The NFL made an important decision this week and decided to give its beleaguered officials a hand. From now on, the referee will receive help with the difficult and complex task of executing the pre-game coin toss. The new rule requires that he be assisted by the field judge and back judge for this demanding, pre-game maneuver. That's one-two-three officials for the job.

Swell, but was this really the best way to help the officials? First, NFL referees are a national joke; now the NFL piles it on and gives everybody a perfect setup. How many referees does it take to have a coin toss? Three. One to flip the coin and two to have a conference about it.Mucho thanks. Just what the men in stripes needed. Sure, they blew the coin toss, but couldn't they just turn up the volume on the old Miracle Ear?

It happens. If you blew a whistle a thousand times a year, your eardrums would look like Cream of Wheat, too. To the average NFL referee, "tails" sounds a lot like "heads," not to mention "elephant," "taco" and "automobile."

There's a second part to the new coin-toss rule change that also is designed to help the officials. It requires team captains to call "heads" or "tails" before the coin is actually flipped, so the ref doesn't have to listen AND flip the coin at the very same time. In the event this fails, referees will resort to paper, scissors, rock.

The addition of two referees for the coin toss is certainly a huge vote of confidence for NFL officials. If they add one more, they could be a barbershop quartet and sing the National Anthem.

As long as they're out there . . . .

A trio of referee. Wow, you figure if it takes three referees just to handle the coin toss, it probably takes, what, 14 of them to call roughing the passer or offsides. For pass interference, maybe they dial up a panel of judges, or Judge Judy. Eventually, the refs will outnumber the players 2 to 1.

I think NFL referees are in way over their heads. Officiating the super-fast NFL game is like trying to make traffic citations at the Indianapolis 500 on a moped. As a result, referees are always holding conferences after a play, trying to decide what they think they saw by putting their heads together and rolling dice.

These are tough times for NFL refs. They're the only people I know who are having a worse year than Bill Clinton and Ken Starr. I mean, other than Karl Malone and that agent of his (don't you think that man just looks like a snot; I'll bet the kids picked on Dwight Manley when he was a child -- if he ever was a child).

The NFL Referee Problem became a national crisis because of two games last week, which, in the annals of refereeing, will be remembered the same way the Hindenburg is remembered by pilots.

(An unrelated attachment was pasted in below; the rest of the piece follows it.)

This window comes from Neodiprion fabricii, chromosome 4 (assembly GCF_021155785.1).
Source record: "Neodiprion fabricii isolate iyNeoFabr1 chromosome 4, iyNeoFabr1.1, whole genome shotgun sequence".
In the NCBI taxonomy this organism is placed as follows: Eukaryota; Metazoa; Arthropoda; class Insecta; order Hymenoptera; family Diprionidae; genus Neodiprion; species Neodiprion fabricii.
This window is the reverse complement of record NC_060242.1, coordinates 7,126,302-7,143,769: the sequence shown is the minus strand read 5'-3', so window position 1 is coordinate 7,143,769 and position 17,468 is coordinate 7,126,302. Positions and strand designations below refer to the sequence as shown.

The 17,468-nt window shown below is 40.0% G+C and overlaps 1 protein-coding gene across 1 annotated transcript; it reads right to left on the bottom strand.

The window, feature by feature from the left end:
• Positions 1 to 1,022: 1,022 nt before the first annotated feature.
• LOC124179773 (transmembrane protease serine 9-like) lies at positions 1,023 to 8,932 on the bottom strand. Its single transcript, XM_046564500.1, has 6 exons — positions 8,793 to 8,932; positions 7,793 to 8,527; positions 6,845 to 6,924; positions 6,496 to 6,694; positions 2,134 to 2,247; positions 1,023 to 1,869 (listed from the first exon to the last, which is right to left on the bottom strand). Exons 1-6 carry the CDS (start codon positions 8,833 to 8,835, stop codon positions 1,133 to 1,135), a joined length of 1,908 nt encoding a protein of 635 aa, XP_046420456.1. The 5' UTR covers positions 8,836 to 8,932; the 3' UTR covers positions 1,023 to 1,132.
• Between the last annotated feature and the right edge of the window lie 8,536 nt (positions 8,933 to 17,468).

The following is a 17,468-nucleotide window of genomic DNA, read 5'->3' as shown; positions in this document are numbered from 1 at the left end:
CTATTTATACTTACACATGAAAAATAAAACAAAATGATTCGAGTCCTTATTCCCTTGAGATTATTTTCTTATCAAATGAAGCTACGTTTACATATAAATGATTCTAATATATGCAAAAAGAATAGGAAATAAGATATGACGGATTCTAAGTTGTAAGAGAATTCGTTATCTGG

On Thanksgiving Day, during the coin toss for overtime between the Steelers and Lions, Jerome Bettis called "tails," -- that's "tails," rhymes with "heads" -- and referee Phil Luckett naturally thought he said "heads" because the two words sound so much alike, and when the coin turned up tails he awarded the ball to the Lions. When everybody started arguing and pointing fingers, the referee smiled weakly and said, "Two out of three anybody?" (Can you imagine what Luckett was thinking to himself: Uh-oh, wait'll the boss hears about this one. I just blew the freakin' coin toss. This could cost me my whistle!

Last Sunday the referees had another bad day at the office, particularly in the closing seconds of the Bills-Patriots game. They gave Shawn Jefferson a catch on fourth down even though replays showed that if he had been any farther out of bounds he would've had to buy tickets. On the next play, they called pass interference on a Hail Mary pass in the end zone, which set up the winning touchdown on the last play of the game. Afterward, the refs quickly applied for the witness protection program.

It's been that kind of year for the men in stripes. Earlier this season the NFL actually issued an official apology for two erroneous pass interference calls against the Colts in a game against the 49ers. They were discredited with failing to award the Raiders' Don Hollas a touchdown in a narrow loss to Baltimore.

They also failed to see that the Ravens had 13 men on the field during one play. When you add that blunder to that coin toss business, well, you can see why NFL referees are under siege. It never looks good when a referee can't count, can't hear and can't see. But maybe we're asking too much.

Well, the first thing we've got to do here to remedy the situation is simple: Bring back instant replay -- for the coin toss.

Many people are demanding the return of instant replay for all disputed calls, but I don't know. Let's see, players hold conferences before the play, and referees hold conferences after the play. Now we're asking for more conferences with replay? Is this a football game, or the state legislature? Some people think the answer is to make the NFL's part-time referees -- who are, in real life, doctors, lawyers, accountants and so on -- full-time referees. Personally, I don't think they should give up their day jobs yet.